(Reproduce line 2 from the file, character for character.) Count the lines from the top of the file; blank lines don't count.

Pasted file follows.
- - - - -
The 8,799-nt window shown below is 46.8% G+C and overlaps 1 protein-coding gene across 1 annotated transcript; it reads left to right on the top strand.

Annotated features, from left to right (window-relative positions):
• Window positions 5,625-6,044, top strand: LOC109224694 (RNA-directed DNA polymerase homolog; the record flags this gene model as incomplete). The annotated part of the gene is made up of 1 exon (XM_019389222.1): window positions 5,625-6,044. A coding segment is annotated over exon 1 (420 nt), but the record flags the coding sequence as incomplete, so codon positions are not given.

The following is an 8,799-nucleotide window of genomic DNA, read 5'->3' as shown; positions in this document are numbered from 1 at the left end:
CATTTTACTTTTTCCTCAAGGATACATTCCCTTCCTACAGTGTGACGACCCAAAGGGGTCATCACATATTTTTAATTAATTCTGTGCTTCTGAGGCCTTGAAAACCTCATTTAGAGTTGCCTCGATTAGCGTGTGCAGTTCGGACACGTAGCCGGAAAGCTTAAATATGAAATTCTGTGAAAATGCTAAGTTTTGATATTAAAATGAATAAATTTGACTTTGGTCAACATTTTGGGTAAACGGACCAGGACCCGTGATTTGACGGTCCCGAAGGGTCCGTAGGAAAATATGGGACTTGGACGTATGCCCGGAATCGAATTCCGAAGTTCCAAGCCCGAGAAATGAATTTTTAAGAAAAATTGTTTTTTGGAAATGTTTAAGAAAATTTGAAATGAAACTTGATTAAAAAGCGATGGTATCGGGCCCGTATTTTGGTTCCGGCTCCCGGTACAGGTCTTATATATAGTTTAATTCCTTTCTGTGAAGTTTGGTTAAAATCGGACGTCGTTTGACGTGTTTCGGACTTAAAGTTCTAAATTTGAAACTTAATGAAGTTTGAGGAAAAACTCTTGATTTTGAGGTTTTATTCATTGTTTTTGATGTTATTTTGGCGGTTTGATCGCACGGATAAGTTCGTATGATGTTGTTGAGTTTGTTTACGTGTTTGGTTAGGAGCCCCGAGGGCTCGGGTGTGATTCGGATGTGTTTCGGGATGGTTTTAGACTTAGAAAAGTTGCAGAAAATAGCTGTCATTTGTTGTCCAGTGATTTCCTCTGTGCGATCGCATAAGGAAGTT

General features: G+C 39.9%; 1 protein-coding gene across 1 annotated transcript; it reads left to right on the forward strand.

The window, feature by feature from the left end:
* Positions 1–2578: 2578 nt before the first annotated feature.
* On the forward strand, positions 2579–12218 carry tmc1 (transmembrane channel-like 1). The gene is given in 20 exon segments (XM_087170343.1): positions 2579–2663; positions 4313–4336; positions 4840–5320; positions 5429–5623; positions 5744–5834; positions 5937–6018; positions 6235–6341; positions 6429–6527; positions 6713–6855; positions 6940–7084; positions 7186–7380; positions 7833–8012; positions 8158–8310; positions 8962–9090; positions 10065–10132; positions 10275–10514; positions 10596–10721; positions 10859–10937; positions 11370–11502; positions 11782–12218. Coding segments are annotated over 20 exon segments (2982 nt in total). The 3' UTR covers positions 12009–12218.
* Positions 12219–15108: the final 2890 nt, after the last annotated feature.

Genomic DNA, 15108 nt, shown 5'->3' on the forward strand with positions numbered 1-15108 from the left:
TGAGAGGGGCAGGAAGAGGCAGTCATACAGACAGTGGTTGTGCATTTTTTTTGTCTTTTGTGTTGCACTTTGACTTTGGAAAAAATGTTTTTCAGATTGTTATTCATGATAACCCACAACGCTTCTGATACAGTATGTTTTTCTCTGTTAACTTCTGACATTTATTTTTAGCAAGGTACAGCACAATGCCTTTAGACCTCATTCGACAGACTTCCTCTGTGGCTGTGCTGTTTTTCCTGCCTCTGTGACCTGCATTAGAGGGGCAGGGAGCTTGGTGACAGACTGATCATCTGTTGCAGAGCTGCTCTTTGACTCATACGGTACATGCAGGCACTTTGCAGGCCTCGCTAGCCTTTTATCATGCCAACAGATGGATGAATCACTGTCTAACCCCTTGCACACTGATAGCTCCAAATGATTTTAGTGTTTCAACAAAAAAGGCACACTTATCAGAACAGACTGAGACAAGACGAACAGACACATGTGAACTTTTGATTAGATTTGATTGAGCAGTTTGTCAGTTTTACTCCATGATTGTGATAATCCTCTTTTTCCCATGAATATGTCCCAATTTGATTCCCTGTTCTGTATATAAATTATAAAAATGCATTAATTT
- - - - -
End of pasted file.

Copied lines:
Annotated features, from left to right (window-relative positions):